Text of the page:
The side dish of grits was plated beneath a piece of fish, and the whole dish was liberally sauced.

                          So if you're wondering why tourists love a restaurant that locals dismiss as home cooking, it's because that restaurant gets the homecooking right!

                          1. re: Indy 67

                            I think you may have nailed it. I like HG, I eat there sometimes, I recommend it sometimes, but I still think it's over-rated. I'm sure good Southern cooking a little less overwrought than places like Magnolia IS pretty amazing to non-southerners.

                            I'm TOTALLY with you on the nasty, globby, creamy, tomato-gravy, etc. messes that restaurants tend to put on shrimp and grits. it's not called shrimp,grits, and cream sauce, now is it!?!?

          2. Don't take my word for it. Look up for his review of McCrady's.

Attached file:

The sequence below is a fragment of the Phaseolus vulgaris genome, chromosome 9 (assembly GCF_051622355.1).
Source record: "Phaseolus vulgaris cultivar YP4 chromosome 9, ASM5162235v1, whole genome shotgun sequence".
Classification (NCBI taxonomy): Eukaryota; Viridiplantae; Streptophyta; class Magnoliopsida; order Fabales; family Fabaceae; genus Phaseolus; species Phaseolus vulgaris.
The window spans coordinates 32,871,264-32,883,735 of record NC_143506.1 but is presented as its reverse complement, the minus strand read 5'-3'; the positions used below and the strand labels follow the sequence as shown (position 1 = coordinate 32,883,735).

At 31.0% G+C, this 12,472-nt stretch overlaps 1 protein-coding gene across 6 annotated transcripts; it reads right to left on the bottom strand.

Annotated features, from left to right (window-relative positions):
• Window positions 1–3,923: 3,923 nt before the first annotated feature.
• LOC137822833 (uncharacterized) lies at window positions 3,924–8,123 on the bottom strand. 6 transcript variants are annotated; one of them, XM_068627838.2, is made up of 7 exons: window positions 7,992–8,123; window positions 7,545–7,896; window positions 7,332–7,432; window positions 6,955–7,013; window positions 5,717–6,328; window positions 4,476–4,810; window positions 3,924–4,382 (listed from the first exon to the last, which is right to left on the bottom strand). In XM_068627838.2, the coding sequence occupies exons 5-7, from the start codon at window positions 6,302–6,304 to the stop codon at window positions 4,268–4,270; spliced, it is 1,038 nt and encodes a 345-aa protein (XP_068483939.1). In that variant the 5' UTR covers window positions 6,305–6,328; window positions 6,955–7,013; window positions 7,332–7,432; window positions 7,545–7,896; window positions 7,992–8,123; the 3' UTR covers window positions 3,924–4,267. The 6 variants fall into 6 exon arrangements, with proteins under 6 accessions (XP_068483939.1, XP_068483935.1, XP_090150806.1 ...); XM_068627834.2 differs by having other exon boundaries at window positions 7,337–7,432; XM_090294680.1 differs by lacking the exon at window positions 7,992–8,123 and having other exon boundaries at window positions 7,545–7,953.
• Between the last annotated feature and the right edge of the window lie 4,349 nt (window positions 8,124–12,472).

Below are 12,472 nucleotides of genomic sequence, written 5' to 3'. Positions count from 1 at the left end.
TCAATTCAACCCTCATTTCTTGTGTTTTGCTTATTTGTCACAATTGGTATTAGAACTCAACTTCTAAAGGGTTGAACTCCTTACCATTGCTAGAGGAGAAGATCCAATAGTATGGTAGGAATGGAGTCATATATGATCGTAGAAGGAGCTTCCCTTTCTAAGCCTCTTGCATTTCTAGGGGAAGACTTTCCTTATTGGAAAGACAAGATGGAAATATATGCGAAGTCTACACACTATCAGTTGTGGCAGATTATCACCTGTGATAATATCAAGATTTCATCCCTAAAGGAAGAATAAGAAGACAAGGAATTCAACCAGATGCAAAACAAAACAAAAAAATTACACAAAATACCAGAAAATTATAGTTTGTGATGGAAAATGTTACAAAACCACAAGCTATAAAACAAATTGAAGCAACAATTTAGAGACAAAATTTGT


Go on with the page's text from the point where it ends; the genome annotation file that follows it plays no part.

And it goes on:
1 Reply
            1. re: DaleJ

              thanks for the link...those were some spectacular photos. I think I'm going to have to forget about my mediocre experience in the wine bar a couple of years ago and give the place a try.

            2. Peninsula Grill is about as good as it gets. Chef Carter is at the top of his game.

              1 Reply
              1. re: ashevillejunkie

                I just stayed at Charleston Place last month and loved it. I HIGHLY recommend dining at the Charleston Grill and specifically ordering the chef's tasting menu.

                Also, if you can afford to do it, I'd also highly recommend upgrading to the Concierge level. The complimentary drinks and food make it very well worth it.

                Just as a reply to Danna and in case you are looking for some time in the spa, my wife thoroghly enjoyed the spa at Charleston Place.

                Have a great time.

              2. Something you most likely can't get in NY is gullah. If you have a vehicle, try Gullah Cuisine on Rt. 17 in Mt. Pleasant but do lunch instead of dinner and get their buffet.

                5 Replies
                  1. re: monab